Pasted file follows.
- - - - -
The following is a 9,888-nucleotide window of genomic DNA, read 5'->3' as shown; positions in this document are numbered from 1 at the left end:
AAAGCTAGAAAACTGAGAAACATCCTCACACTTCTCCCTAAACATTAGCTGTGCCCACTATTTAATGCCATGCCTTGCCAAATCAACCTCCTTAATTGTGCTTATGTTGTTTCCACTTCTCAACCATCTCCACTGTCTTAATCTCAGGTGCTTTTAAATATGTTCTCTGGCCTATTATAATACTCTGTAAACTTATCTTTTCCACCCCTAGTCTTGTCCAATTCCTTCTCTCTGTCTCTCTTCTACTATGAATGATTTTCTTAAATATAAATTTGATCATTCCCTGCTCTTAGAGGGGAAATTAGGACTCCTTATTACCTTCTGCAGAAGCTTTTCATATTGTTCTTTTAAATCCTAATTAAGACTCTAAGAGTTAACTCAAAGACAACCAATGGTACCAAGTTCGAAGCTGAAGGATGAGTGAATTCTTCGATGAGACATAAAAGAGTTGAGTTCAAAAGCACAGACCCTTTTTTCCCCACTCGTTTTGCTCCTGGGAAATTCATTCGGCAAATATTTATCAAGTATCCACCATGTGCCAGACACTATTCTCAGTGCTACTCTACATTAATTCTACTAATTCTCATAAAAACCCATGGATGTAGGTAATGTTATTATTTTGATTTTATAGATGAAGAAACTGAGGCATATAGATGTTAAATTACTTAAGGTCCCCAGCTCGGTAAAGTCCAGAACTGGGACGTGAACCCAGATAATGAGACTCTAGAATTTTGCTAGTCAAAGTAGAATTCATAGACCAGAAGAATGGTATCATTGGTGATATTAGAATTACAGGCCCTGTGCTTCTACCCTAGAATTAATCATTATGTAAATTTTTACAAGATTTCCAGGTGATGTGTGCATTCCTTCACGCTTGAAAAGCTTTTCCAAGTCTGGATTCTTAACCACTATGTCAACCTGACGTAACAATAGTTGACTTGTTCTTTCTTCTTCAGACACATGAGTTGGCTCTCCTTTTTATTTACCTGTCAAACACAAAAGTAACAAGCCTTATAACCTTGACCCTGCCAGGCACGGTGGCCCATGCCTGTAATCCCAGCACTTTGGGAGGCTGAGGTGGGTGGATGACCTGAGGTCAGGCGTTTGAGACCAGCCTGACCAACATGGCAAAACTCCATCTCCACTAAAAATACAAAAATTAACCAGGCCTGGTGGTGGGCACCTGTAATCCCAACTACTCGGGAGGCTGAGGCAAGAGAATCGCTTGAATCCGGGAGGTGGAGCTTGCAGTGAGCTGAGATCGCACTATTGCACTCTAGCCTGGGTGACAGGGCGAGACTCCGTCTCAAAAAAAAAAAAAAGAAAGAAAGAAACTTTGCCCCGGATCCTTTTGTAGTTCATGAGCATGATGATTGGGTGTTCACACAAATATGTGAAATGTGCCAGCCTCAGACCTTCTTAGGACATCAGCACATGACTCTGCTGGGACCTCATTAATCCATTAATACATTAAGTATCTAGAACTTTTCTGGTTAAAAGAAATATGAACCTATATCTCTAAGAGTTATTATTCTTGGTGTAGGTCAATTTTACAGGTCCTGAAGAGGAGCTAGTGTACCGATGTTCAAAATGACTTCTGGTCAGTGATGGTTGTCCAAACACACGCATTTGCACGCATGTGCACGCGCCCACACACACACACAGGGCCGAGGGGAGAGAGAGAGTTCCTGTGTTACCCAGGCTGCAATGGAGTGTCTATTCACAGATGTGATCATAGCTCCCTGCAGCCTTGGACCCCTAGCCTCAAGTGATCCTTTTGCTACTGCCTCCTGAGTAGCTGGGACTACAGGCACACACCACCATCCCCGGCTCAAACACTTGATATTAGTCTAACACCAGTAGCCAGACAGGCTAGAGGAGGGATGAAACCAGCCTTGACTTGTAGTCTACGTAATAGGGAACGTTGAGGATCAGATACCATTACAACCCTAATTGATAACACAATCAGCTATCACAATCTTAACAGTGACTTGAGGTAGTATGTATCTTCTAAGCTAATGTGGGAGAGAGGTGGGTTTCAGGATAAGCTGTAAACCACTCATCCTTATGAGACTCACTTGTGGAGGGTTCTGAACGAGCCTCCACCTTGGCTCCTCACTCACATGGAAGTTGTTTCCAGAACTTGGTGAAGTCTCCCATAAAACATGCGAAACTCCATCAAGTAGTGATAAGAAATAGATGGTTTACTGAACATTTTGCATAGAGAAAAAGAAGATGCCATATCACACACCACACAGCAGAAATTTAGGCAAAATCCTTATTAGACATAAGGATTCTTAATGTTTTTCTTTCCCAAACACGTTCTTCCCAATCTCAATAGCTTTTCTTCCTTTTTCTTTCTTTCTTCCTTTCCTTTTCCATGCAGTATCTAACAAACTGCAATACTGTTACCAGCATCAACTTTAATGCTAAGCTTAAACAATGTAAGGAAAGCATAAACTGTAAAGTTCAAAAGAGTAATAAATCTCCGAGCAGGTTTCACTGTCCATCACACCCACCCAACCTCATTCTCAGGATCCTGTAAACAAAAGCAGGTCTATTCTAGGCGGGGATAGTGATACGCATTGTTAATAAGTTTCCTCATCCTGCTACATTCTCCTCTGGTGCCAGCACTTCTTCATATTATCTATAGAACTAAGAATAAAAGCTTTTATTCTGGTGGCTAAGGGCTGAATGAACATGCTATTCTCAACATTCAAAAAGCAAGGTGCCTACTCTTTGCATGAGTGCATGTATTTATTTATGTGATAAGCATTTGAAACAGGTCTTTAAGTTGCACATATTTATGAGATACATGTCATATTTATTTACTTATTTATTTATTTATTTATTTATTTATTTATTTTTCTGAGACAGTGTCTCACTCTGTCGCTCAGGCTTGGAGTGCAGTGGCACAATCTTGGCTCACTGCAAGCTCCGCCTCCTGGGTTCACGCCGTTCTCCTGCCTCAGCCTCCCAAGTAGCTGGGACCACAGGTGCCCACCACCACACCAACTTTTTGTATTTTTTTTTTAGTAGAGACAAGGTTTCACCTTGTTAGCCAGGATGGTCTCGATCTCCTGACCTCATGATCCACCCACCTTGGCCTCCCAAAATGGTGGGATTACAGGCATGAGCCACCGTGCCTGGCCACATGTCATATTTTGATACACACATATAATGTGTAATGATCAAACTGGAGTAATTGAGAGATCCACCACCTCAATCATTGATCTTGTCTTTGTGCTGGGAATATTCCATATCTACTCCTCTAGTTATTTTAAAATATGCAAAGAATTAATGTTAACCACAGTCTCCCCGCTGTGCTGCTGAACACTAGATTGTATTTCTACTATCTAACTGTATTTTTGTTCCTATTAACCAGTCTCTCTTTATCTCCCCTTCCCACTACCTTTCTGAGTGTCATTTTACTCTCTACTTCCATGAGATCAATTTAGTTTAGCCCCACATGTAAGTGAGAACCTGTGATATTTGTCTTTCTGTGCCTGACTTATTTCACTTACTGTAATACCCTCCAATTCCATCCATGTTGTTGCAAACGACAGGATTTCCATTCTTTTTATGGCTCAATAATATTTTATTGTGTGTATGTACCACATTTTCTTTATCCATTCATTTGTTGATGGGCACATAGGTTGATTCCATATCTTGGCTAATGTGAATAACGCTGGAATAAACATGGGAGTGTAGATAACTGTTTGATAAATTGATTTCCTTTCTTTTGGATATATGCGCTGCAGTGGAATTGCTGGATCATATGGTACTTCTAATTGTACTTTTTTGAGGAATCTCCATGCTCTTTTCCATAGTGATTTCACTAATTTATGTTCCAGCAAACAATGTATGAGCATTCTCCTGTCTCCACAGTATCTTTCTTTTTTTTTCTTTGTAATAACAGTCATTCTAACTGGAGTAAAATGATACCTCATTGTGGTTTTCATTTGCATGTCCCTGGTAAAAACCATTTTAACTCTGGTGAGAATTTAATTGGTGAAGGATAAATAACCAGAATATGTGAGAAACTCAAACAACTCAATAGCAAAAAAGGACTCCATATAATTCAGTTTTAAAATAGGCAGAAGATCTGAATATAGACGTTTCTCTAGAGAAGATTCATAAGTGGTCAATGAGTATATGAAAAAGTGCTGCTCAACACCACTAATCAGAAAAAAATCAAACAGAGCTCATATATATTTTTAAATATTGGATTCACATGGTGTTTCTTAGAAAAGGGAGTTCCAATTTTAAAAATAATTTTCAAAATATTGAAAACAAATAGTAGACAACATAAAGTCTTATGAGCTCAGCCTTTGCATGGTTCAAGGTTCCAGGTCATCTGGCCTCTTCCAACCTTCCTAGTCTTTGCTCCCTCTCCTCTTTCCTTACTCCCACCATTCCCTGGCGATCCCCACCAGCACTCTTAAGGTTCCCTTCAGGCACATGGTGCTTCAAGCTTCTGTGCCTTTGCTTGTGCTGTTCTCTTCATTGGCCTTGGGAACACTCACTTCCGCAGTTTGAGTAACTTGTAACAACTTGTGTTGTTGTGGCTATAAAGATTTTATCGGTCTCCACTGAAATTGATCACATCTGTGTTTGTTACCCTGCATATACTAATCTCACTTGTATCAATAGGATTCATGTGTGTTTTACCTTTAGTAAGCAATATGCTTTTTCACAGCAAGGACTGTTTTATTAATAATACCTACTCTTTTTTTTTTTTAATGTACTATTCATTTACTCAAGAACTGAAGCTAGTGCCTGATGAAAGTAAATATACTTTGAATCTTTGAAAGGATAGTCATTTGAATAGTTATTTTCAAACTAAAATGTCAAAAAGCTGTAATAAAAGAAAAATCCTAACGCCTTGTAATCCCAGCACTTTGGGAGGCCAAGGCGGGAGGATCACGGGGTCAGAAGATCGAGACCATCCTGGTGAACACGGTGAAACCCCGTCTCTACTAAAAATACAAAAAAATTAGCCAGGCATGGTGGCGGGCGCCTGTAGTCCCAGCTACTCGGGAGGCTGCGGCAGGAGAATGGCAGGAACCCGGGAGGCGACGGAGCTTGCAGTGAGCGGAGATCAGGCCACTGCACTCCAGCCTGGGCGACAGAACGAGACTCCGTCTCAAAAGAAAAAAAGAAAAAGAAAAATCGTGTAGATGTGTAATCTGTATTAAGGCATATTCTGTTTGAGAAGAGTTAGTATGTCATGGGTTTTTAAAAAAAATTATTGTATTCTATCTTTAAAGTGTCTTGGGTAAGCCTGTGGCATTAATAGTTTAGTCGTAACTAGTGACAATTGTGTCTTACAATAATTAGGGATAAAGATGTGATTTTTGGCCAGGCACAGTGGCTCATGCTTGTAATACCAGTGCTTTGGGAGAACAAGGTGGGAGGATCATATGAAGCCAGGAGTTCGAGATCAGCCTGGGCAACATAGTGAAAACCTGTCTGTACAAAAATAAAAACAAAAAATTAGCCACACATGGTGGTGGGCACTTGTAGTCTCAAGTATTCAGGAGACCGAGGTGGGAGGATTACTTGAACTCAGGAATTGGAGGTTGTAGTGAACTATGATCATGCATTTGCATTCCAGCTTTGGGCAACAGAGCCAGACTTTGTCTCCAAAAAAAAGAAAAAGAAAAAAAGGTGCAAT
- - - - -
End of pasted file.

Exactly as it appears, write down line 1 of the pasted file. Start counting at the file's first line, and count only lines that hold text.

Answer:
The following is a 9,888-nucleotide window of genomic DNA, read 5'->3' as shown; positions in this document are numbered from 1 at the left end: